By Rupert Ibbotson
Holding the record for being one of the world’s oldest holidays, the origins of Halloween lie in the Celtic festival of Samhain. Samhain celebrates the end of the harvest season in Celtic culture and was a time to build supplies in preparation for winter. The Celts believed that on October 31st, the boundaries between our world and the otherworld opened and that the dead were able to mingle with the living. Over the millennia, this pagan festival transitioned into what it is today; a day of merriment, costumes, parades and sweet treats.
In Ireland, bonfires are still lit like they were centuries ago; the Celts used them to frighten spirits away, believing the fires brought comfort to souls in purgatory. Today they still represent those ideals, bringing warmth to rural communities on a cold night. At Halloween, many attend parties with neighbours and friends where games are played like ‘Snap-Apple’: an apple on a string is tied to a doorframe or tree and players attempt to bite the hanging apple. The Irish also have traditional food on the 31st like Barnbrack, a kind of fruitcake that is bought in stores or baked at home. A treat is baked inside the cake that, it is said, foretells the eater’s future. If a ring is found, it means that the person will soon be wed; a piece of straw means that a prosperous year is on its way.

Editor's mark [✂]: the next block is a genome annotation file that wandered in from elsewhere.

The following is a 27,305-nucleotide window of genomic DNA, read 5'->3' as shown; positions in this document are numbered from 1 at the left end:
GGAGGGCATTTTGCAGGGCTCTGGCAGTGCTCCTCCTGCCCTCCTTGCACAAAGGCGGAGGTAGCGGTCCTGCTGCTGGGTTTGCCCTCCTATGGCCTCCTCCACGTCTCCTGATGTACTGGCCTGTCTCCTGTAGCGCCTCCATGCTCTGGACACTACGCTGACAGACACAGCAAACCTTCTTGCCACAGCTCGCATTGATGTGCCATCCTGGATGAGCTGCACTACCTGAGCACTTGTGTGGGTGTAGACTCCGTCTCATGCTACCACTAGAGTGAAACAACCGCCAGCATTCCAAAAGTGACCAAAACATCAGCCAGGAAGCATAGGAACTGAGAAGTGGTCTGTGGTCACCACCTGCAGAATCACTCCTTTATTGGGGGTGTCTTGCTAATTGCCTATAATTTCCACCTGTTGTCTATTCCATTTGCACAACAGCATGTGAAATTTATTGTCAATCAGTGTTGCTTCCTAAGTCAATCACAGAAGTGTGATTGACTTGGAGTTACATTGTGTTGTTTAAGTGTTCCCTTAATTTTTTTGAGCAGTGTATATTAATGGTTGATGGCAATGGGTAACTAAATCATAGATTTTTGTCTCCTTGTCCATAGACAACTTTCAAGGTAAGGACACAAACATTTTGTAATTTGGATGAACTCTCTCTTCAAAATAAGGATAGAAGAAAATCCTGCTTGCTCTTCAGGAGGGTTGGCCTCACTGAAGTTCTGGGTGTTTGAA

Other countries also have special customs and traditions carried out during Halloween. In Czechoslovakia, chairs are placed by the fireside at night. There is one chair for each living family member and one for each family member’s spirit. In Germany, they put away their knives at night because they do not want to risk harm to (or from) the returning spirits. In Mexico, they have ‘El Dia de los Muertos’, ‘The Days of the Dead; a three day celebration beginning on the 31stOctober and culminating on November 2nd. Designed to honour the dead, who are believed to return to their homes during the festival, families construct altars in their homes for their ancestors.
Therefore, it is evident that Halloween has become a diverse occasion, celebrated in many different ways by many different cultures. Although, the classic ideals associated with Halloween are still found within these celebrations making Halloween a truly globalised festival.